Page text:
Tiny Rebel co-founder misses out on CAMRA national executive seat

By Stuart Stone contact

- Last updated on GMT

Record turnout: Four seats were up for grabs at CAMRA's latest round of elections to its national executive which saw a record-breaking turnout and candidates list.
Record turnout: Four seats were up for grabs at CAMRA's latest round of elections to its national executive which saw a record-breaking turnout and candidates list.
A record number of members cast votes for an unprecedented 10 candidates in Campaign for Real Ale (CAMRA) national executive elections at the organisation’s annual general meeting in Coventry on 21 April.

The four seats up for grabs were won by Lynn Atack, a CAMRA volunteer from Doncaster; Gillian Hough, a CAMRA volunteer from Derbyshire and a member of the Derby Winter Ales Festival organising team as well as various CAMRA national committees; Ash Corbett-Collins​, a CAMRA volunteer from Birmingham and national co-ordinator of CAMRA’s Young Members’ Group; and Nik Antona, a national executive member re-standing for election.

National Executive election results

Lynn Atack – 8,491 (14.9%)

Gillian Hough – 6,608 (11.6%)

Ash Corbett-Collins – 6,083 (10.7%)

Nik Antona – 6,054 (10.6%)

Bradley Cummings – 5,573 (9.8%)

Chris Stairmand – 5,473 (9.6%)

Alexander Wright – 5,472 (9.6%)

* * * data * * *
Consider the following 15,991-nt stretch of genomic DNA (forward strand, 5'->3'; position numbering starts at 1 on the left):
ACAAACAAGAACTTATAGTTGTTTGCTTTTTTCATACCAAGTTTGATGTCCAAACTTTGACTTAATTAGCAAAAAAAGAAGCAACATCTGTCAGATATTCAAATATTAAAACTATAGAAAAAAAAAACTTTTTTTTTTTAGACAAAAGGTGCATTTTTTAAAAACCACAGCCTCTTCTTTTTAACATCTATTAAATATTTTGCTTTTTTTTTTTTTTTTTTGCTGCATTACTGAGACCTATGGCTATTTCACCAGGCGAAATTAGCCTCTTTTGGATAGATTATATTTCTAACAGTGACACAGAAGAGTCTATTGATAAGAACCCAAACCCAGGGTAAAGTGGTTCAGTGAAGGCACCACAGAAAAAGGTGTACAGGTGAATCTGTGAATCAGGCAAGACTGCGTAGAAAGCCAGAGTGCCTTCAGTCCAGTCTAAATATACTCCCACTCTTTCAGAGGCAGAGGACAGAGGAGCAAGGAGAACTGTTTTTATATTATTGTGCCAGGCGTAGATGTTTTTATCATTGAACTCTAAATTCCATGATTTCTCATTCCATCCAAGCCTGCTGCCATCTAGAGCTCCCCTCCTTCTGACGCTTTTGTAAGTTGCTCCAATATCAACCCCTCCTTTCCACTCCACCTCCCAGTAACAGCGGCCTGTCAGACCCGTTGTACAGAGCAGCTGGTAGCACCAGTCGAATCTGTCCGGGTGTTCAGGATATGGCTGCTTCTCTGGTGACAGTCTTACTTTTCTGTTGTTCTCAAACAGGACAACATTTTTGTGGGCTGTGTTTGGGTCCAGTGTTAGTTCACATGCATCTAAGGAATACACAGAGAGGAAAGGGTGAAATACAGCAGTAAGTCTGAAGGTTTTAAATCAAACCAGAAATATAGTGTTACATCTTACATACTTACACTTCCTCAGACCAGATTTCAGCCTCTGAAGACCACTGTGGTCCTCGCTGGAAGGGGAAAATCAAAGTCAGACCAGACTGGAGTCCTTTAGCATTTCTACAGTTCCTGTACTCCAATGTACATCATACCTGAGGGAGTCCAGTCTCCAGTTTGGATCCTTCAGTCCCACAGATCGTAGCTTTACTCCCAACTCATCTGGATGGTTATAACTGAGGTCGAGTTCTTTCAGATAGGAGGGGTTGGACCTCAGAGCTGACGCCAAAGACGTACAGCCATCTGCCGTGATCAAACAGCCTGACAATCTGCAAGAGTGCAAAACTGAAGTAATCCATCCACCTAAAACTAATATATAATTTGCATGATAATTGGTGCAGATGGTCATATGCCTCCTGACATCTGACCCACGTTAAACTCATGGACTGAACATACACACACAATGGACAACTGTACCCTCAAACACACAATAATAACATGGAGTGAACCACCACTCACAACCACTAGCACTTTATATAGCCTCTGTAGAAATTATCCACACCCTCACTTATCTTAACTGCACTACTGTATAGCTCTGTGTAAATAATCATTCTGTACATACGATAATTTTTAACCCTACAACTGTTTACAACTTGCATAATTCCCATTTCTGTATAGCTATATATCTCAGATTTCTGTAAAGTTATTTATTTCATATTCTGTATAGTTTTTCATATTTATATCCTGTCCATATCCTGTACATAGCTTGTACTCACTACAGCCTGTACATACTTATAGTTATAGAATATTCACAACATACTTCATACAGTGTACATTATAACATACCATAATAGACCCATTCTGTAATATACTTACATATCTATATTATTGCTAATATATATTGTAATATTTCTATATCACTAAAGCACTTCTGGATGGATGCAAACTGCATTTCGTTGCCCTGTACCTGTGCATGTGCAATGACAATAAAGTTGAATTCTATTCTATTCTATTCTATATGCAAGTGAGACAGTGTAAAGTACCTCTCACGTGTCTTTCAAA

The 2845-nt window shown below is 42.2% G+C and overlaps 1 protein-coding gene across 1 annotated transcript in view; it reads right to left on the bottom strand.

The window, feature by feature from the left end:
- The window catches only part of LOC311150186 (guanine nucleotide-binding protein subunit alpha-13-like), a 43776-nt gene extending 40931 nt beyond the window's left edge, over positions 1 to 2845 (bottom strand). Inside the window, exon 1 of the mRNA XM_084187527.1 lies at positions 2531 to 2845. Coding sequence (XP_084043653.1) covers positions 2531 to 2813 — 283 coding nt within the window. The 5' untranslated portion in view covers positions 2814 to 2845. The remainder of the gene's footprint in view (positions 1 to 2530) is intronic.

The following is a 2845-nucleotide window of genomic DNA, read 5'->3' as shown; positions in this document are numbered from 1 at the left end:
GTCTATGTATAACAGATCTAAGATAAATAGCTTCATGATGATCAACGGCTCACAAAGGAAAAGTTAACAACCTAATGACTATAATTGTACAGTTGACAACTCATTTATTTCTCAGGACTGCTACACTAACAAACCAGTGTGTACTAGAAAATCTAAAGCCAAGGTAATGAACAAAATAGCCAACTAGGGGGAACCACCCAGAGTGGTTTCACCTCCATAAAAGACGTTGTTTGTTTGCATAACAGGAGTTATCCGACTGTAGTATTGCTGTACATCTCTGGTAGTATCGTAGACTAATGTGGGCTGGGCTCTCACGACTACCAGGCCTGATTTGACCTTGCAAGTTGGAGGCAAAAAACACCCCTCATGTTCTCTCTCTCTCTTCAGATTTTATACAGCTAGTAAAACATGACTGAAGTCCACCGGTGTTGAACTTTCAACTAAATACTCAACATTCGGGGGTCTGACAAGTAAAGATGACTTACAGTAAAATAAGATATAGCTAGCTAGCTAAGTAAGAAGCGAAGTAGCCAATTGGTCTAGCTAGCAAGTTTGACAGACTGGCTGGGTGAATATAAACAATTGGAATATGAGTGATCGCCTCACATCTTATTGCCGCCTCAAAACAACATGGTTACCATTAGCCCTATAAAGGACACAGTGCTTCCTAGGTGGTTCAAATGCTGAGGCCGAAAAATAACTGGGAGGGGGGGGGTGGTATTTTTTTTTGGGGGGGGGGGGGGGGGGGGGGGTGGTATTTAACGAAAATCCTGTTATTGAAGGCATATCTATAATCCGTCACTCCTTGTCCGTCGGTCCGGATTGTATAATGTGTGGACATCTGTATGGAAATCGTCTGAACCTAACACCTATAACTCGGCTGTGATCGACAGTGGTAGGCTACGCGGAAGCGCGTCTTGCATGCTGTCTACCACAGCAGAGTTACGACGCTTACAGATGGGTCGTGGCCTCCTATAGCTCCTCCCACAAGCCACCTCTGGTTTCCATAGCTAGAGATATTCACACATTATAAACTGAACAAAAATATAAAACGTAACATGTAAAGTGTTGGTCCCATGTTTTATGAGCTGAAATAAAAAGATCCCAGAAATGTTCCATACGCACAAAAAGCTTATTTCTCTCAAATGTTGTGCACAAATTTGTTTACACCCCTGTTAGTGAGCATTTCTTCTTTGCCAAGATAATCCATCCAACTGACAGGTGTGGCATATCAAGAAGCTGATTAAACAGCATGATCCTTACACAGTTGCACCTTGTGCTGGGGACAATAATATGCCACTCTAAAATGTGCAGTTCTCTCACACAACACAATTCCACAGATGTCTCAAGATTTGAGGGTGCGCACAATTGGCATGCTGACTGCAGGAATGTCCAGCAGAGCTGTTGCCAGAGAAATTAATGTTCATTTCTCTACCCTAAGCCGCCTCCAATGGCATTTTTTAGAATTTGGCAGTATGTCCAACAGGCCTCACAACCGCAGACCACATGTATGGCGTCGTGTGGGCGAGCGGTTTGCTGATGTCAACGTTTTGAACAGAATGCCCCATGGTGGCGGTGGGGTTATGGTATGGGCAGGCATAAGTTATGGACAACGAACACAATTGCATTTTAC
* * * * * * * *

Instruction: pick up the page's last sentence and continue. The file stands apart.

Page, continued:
Ian Hill – 5,226 (9.2%)

Nicholas Hair – 4,151 (7.3%)

Greg Cloney – 3,715 (6.5%)

Commenting on the outcome, CAMRA outgoing national chairman Colin Valentine said: “I’m delighted to welcome back Nik and those candidates newly elected to the national executive.

“My fellow directors and I now face one of the biggest challenges in CAMRA’s history, ensuring the outcome of the revitalisation vote is properly reflected in our objects and activities and to make sure CAMRA remains an effective, relevant and successful organisation - which reflects the wishes of its members.”

The ballot saw Tiny Rebel Brewery co-founder and CAMRA volunteer from Cardiff, Bradley Cummings miss out on a seat by a 0.8% share of the vote.

As reported by The Morning Advertiser,​ Cummings had vowed to axe JD Wetherspoon​ discount vouchers in his election manifesto over concerns that they devalue cask beer.  

Despite Cummings missing out on a seat on the national executive, the stance against discounts received clear support at the AGM.  

Members in attendance offered strong backing to a motion stating that pubs and breweries should not be expected to give discounts or be criticised when they failed to do so. The motion did, however, recognise the freedom of pubs and breweries to offer discounts if they wished.

Former chairman of the Society of Independent Brewers (SIBA), Buster Grant, outlined that amid increasing financial pressure on publicans and brewers, it seemed perverse that some CAMRA members insisted on demanding discounts. 

 “Not only is this culture eroding the margins that can be earned, but it threatens the stability of the supply chain and counters the aims of this organisation. It also creates a negative feeling about CAMRA.”

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